The first breach settlement announcement of the new year breaks new ground - a $50,000 fine based on theft of a laptop containing 441 patients' unencrypted data. It's the first settlement of a breach involving fewer than 500 individuals. There was no indication that any PHI was improperly viewed or accessed.
In a press release issued January 2, 2013, OCR announced the negotiated resolution of a breach by the Hospice of North Idaho (HONI), which began when HONI reported the June 2010 laptop theft. The investigation revealed that HONI had not conducted a risk analysis to safeguard ePHI and had not adopted policies or procedures to address mobile device security.
“This action sends a strong message to the health care industry that, regardless of size, covered entities must take action and will be held accountable for safeguarding their patients’ health information.” said OCR Director Leon Rodriguez. “Encryption is an easy method for making lost information unusable, unreadable and undecipherable.”
The Resolution Agreement, which appears here, emphasized the hospice agency's failure to anticipate the risk of loss of unprotected data on mobile devices which were commonly used by its staff in field work:
"In particular, HONI did not evaluate the likelihood and impact of potential risks to the confidentiality of electronic PHI maintained in and transmitted using portable devices, implement appropriate security measures to address such potential risks, document the chosen security measures and the rationale for adopting those measures, and maintain on an on-going basis reasonable and appropriate security measures."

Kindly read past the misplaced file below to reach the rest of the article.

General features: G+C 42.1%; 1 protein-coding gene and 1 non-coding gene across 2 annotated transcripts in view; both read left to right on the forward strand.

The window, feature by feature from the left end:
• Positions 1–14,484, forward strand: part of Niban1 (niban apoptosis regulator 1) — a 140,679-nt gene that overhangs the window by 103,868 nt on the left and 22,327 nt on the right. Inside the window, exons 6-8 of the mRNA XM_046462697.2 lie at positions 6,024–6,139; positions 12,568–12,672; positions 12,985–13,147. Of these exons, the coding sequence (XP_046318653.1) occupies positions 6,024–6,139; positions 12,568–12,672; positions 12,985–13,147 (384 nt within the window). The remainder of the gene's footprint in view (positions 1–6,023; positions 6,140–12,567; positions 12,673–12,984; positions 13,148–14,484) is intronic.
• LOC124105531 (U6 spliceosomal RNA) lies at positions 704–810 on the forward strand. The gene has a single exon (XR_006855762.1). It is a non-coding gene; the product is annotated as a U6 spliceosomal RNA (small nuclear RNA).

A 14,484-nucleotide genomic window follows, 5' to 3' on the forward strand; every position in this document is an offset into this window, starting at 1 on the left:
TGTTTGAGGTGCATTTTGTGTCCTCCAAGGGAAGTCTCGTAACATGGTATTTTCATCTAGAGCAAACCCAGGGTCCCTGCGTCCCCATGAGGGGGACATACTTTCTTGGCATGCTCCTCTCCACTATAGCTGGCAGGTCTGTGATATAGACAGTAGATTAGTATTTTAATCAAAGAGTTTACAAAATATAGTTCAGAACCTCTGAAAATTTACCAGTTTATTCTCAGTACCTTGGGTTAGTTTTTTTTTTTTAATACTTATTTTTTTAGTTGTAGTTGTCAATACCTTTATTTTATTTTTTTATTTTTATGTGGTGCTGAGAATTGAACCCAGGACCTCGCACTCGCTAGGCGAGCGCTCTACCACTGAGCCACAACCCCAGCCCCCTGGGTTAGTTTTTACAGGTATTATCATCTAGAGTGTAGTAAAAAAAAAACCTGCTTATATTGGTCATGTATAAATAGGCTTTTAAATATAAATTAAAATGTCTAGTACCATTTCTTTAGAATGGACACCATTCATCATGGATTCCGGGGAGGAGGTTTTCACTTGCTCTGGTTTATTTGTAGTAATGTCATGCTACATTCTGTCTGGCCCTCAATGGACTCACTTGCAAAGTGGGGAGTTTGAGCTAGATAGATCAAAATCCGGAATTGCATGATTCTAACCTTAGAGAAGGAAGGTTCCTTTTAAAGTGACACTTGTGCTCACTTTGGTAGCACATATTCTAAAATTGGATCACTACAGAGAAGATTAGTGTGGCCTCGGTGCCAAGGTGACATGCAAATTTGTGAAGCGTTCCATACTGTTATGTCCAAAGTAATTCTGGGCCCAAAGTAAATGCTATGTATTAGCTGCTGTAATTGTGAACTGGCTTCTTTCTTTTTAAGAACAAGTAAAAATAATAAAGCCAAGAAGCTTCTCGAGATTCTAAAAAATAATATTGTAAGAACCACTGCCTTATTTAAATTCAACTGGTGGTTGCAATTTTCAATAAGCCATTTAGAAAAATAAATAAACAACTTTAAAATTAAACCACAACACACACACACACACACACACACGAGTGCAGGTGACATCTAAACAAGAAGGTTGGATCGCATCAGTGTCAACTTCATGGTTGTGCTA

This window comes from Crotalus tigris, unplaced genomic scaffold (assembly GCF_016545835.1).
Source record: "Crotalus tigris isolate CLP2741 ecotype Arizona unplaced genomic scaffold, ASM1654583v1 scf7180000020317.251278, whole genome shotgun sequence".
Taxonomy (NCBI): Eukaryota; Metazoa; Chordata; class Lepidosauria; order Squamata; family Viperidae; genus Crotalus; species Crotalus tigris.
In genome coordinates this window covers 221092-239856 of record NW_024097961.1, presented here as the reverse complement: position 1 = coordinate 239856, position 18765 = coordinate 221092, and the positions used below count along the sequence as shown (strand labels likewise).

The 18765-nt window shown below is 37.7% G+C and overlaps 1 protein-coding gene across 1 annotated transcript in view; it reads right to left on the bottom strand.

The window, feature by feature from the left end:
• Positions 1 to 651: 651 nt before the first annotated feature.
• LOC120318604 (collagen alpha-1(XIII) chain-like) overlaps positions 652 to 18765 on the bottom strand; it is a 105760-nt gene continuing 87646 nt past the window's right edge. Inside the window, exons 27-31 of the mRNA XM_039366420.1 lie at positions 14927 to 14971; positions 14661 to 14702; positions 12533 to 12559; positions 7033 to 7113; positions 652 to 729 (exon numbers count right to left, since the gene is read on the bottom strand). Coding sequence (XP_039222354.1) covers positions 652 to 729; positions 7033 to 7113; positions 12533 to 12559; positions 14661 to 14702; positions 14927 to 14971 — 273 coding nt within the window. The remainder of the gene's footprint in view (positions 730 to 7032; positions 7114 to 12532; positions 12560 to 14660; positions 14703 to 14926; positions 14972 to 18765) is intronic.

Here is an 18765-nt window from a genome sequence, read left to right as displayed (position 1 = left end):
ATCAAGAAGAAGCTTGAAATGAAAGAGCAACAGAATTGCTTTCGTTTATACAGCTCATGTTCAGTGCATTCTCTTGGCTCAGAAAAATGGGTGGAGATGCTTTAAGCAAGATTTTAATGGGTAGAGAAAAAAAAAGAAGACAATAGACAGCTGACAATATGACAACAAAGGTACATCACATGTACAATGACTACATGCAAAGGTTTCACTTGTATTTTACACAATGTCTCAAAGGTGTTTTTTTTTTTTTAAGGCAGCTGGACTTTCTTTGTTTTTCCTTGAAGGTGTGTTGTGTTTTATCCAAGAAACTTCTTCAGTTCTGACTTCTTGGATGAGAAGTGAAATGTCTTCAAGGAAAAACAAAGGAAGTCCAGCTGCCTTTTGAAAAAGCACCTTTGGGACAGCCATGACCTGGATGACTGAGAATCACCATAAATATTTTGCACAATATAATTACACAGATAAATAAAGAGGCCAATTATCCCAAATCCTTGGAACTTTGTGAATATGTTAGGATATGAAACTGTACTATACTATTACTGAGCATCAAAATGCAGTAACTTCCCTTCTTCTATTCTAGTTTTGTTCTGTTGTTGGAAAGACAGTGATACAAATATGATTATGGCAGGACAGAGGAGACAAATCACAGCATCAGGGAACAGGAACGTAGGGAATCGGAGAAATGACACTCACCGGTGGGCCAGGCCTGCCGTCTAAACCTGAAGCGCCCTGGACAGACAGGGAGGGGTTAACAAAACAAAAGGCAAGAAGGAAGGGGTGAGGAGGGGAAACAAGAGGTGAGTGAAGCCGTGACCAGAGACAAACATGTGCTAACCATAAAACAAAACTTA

The emphasis on a small covered entity's lack of analysis and risk assessment is reminiscent of OCR's settlement with two-physician Phoenix Cardiac Surgery, P.C. announced in April 2012, another case widely considered to be a warning to similarly situated entities. Note that HONI disputes the allegations in its own press release.
OCR also required HONI to enter into a two-year corrective action plan, which requires HONI to investigate any information indicating that any workforce member may have failed to comply with its Privacy and Security policies and procedures, and report the details of any such failure including sanctions imposed and steps taken to prevent recurrence.
Some lessons can be taken away from the HONI settlement.
First, encryption of ePHI is critical! Given the prevalance of breaches associated with lost and stolen laptops, it is often forgotten that the loss of unreadable encrypted data is generally not a HIPAA breach.
Next, all organizations but especially those like hospices, home health agencies and other entities with mobile workforces must prioritize securing mobile devices. For starters, refer to OCR's guidance entitled Your Mobile Device and Health Information Privacy and Security, which is definitely worth reading. Some of the advice seems to be common sense (password protection, remote wiping or disabiling, firewall and security software, avoiding file-sharing applications) but needs to be enforced organization-wide, particularly in today's "bring your own device" environment. OCR has even created a handy one-page Fact Sheet with useful mobile device security tips.
Loss and theft of mobile devices may be inevitable, but protection of the data those devices contain is not as challenging as many think, and effectively implementing such protection should be a priority for 2013.